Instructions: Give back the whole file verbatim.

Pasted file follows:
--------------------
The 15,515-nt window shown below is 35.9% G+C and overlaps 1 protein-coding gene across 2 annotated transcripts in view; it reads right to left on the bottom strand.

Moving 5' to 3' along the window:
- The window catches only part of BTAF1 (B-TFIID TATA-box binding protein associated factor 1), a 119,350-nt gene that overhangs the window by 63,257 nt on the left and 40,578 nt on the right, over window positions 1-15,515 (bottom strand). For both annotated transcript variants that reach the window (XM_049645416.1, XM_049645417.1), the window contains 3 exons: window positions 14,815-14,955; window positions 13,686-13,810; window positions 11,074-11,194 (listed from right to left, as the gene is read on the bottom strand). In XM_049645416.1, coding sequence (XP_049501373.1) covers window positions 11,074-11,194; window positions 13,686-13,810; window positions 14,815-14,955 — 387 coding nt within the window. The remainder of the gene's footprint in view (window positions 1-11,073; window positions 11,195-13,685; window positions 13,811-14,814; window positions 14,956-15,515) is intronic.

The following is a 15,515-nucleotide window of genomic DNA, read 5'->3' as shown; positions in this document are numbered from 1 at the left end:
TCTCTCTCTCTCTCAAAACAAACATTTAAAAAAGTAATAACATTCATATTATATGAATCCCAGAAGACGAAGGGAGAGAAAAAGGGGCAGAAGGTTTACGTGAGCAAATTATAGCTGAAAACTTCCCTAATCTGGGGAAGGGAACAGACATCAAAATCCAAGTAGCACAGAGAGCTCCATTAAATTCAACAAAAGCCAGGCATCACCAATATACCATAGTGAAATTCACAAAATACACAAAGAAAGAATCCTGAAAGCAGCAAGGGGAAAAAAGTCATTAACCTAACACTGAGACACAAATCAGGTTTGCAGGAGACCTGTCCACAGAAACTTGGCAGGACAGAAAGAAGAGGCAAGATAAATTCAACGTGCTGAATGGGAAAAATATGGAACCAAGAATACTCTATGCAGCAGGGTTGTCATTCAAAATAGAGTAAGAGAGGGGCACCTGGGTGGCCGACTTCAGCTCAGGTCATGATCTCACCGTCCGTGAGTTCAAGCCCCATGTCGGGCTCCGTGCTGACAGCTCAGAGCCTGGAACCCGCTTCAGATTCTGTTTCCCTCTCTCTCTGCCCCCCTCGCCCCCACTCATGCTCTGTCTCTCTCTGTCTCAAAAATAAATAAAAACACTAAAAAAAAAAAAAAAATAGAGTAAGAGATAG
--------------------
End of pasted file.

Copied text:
The 15,515-nt window shown below is 35.9% G+C and overlaps 1 protein-coding gene across 2 annotated transcripts in view; it reads right to left on the bottom strand.

Moving 5' to 3' along the window:
- The window catches only part of BTAF1 (B-TFIID TATA-box binding protein associated factor 1), a 119,350-nt gene that overhangs the window by 63,257 nt on the left and 40,578 nt on the right, over window positions 1-15,515 (bottom strand). For both annotated transcript variants that reach the window (XM_049645416.1, XM_049645417.1), the window contains 3 exons: window positions 14,815-14,955; window positions 13,686-13,810; window positions 11,074-11,194 (listed from right to left, as the gene is read on the bottom strand). In XM_049645416.1, coding sequence (XP_049501373.1) covers window positions 11,074-11,194; window positions 13,686-13,810; window positions 14,815-14,955 — 387 coding nt within the window. The remainder of the gene's footprint in view (window positions 1-11,073; window positions 11,195-13,685; window positions 13,811-14,814; window positions 14,956-15,515) is intronic.

The following is a 15,515-nucleotide window of genomic DNA, read 5'->3' as shown; positions in this document are numbered from 1 at the left end:
TCTCTCTCTCTCTCAAAACAAACATTTAAAAAAGTAATAACATTCATATTATATGAATCCCAGAAGACGAAGGGAGAGAAAAAGGGGCAGAAGGTTTACGTGAGCAAATTATAGCTGAAAACTTCCCTAATCTGGGGAAGGGAACAGACATCAAAATCCAAGTAGCACAGAGAGCTCCATTAAATTCAACAAAAGCCAGGCATCACCAATATACCATAGTGAAATTCACAAAATACACAAAGAAAGAATCCTGAAAGCAGCAAGGGGAAAAAAGTCATTAACCTAACACTGAGACACAAATCAGGTTTGCAGGAGACCTGTCCACAGAAACTTGGCAGGACAGAAAGAAGAGGCAAGATAAATTCAACGTGCTGAATGGGAAAAATATGGAACCAAGAATACTCTATGCAGCAGGGTTGTCATTCAAAATAGAGTAAGAGAGGGGCACCTGGGTGGCCGACTTCAGCTCAGGTCATGATCTCACCGTCCGTGAGTTCAAGCCCCATGTCGGGCTCCGTGCTGACAGCTCAGAGCCTGGAACCCGCTTCAGATTCTGTTTCCCTCTCTCTCTGCCCCCCTCGCCCCCACTCATGCTCTGTCTCTCTCTGTCTCAAAAATAAATAAAAACACTAAAAAAAAAAAAAAAATAGAGTAAGAGATAG